Bread… Toast… What’s the Best Bread for Babies?

a loaf of pumpernickel bread

You’ve probably noticed that bread can be tricky for babies… 

Surprisingly, when it comes to bread for babies, starting with the crusty ends of bread (or strips of toasted sliced bread) can actually be safer than slice or strip of soft, pillowy breads like Wonder Bread.

>> Just starting solids? See our guides, recipes, and virtual course on how to start solids safely and prevent picky eating.

  1. Soft, sliced bread has a tendency to glom up in the mouth and can form a large, mealy mass that your baby is likely to struggle with. If sucked on long enough it may cling to the roof of their mouth as well, making it difficult to expel. Soft breads are notorious for causing gagging, too.
  2. Soft, doughy bread can more easily be shoveled into the mouth whole. While baby is not likely to swallow a whole strip of bread, they are likely to spit it out when they can’t handle working with it anymore. (Which is a useful skill but kind of defeats the purpose.)
  3. Unlike the soft middle of sliced bread, the crusty ends of country bread or the crusts of toasted sliced bread hold up to the powerful suck and grip of a 6 to 9-month-old baby. They also offer wonderful opportunities for practicing biting and tearing. 

So when it comes to bread for babies, it’s best to start with the crusty ends, and then when baby’s pincer grasp forms, to go way down in size to small torn pieces, which will increase consumption. If your child is handling the large strip of bread just fine still at 9 months, you can absolutely skip the small pieces and hop over to a bigger slice of toast or stick with the large strips. It all depends on the type of bread, of course, and baby’s chewing and swallowing skills.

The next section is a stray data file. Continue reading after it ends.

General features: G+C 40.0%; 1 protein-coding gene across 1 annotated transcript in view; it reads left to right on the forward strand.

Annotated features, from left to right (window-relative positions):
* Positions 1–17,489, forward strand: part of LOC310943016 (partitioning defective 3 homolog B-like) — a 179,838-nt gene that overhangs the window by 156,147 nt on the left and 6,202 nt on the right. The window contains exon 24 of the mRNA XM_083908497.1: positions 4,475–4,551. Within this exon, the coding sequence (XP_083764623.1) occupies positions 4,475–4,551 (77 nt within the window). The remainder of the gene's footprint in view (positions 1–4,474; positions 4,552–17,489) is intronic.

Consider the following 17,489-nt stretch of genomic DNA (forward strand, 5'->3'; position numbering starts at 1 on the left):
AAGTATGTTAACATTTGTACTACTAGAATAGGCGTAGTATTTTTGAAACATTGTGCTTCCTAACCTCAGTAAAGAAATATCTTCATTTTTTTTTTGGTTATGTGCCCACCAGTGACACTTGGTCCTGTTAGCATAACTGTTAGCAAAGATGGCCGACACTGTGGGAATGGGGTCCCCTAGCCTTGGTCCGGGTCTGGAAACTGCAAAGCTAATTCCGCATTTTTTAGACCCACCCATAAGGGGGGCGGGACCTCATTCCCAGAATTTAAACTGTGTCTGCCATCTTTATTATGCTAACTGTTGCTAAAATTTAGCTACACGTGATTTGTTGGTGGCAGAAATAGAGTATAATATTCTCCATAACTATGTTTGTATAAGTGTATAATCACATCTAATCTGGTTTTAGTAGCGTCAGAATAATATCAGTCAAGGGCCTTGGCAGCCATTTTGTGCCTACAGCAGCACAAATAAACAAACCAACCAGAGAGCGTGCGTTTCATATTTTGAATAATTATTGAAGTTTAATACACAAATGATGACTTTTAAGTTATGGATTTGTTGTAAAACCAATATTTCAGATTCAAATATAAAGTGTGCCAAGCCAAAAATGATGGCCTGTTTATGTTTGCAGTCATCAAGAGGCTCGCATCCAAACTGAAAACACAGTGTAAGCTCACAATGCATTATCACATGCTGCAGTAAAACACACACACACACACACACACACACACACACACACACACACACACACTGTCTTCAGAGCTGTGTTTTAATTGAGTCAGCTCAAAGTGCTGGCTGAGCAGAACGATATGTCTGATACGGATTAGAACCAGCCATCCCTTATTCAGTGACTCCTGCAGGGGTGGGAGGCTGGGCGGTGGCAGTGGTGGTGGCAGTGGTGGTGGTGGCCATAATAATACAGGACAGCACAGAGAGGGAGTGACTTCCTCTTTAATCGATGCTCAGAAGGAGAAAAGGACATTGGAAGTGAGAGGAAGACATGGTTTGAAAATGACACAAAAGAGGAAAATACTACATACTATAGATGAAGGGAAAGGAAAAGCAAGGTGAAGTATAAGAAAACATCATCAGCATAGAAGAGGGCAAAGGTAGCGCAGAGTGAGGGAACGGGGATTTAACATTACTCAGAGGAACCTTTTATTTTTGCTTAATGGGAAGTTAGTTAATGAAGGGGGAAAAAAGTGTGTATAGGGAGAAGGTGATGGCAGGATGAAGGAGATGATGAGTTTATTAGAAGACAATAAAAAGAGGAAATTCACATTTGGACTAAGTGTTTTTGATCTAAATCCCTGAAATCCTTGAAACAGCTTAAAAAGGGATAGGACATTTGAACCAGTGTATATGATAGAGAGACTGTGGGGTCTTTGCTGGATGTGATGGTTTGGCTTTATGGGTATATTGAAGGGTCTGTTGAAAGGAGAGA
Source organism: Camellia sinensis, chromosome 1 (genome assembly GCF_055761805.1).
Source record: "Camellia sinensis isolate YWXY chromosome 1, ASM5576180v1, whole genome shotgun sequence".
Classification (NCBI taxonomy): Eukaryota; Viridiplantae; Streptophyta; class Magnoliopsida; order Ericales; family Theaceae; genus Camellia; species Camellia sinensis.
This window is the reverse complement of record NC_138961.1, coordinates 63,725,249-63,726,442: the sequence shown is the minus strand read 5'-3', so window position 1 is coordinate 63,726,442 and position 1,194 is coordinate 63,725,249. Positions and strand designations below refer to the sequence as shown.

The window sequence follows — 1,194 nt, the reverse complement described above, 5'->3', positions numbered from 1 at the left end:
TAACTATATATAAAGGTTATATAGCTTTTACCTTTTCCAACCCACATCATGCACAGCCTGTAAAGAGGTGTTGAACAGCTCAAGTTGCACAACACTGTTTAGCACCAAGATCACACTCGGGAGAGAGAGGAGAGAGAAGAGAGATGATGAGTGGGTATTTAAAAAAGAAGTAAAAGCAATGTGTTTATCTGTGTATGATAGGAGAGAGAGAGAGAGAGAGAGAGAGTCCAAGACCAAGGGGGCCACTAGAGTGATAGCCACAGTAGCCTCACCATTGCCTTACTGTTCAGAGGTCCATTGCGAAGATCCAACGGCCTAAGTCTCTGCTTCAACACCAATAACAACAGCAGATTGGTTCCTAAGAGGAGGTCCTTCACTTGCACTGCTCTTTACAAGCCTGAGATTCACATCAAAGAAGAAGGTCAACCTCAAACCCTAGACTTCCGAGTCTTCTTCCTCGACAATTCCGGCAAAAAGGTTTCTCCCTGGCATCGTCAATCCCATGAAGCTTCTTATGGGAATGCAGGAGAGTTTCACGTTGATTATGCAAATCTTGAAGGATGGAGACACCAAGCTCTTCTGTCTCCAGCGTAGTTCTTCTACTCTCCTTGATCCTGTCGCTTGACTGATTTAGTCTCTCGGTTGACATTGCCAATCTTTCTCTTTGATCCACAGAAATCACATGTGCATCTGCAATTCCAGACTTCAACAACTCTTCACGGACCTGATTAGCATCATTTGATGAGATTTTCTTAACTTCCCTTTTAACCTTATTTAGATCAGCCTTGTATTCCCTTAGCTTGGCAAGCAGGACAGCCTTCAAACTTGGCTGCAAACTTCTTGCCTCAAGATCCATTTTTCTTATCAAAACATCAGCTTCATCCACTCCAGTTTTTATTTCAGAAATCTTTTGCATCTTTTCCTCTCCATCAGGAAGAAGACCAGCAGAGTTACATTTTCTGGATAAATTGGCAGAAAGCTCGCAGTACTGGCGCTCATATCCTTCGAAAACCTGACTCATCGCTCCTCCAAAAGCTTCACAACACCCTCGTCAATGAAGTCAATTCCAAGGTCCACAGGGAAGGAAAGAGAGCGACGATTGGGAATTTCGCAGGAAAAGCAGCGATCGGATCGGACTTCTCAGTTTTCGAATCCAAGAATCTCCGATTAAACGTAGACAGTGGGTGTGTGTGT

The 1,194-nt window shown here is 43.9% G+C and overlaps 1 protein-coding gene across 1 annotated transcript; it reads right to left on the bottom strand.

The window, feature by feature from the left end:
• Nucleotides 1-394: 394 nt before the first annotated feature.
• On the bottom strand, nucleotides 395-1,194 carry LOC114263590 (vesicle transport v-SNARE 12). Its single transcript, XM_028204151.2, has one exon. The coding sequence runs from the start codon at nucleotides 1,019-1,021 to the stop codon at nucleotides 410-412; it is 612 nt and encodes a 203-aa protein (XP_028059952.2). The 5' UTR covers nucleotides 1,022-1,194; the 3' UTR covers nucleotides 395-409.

If you’d like to go with sliced bread, definitely toast it. Toasting helps remove the moisture, making it less likely to become a mealy mass in baby’s mouth. Toasting also helps the bread hold together better.

You will find, too, that bread often steals the show from other more nutritious foods. If that is happening try occasionally serving bread as a second course to give the other foods on the plate a head start, or saving bread for snack time when it’s not competing with other foods.

Now the fun part: which bread? There are many wonderful breads to explore with your little one, and each offers distinct benefits—from nutrition, to expanding your baby’s palate, to oral development.

Nutrition: From a standpoint of nutrition, it’s hard to beat sprouted grain bread. (Common brands are Ezekiel bread, Dave’s Killer bread, or Silver Hills.) Sprouted grain bread does not use flour but rather whole grains that have begun to sprout (which can increase nutrients and make them easier to absorb as well). Sprouted grain breads often contain legumes as well, giving them a good boost of iron and protein. And unlike many sliced breads you see on the shelves, sprouted grain breads often boast they are made without refined sugar, softeners, or artificial preservatives. 

Palate: For those focused on expanding their baby’s palette, go for a variety of flavor-forward breads that don’t have a lot of sugar or sweeteners added. Arepas, buckwheat, chapati, chickpea bread, corn bread, dosa, injera, lavash, lefse, naan, sourdough, soda bread, pumpernickel, roti, and spelt breads are all fun to try, though there are so many more.

Oral Development: Bread can be terrific for strengthening the jaws and learning how to tear. Crusty boules, sourdough, baguette, bagel, bialy, ciabatta, filone, flat breads, ka’ak, pretzel bread, and roti will all challenge your little chewer. These breads will be the hardest to consume, so try giving them to your baby or toddler after they’ve already got some food in the belly.

And there’s no need to stop there. From Jamaican bammy to Chinese laobing, to arepas and corn bread, there are more than 150 types of bread to explore. And many are easy to make at home. 

An infographic showing the sizes of bread by baby age: large ends or strips of bread at 6-9 months, bite size pieces from 9-12 months, and a half a piece of bread at 12 mos+
Amelia, 6 months, eats toast for the first time.
Kalani, 8 months, eats toast strips.
Amelia, 10 months, eats toast with butter.
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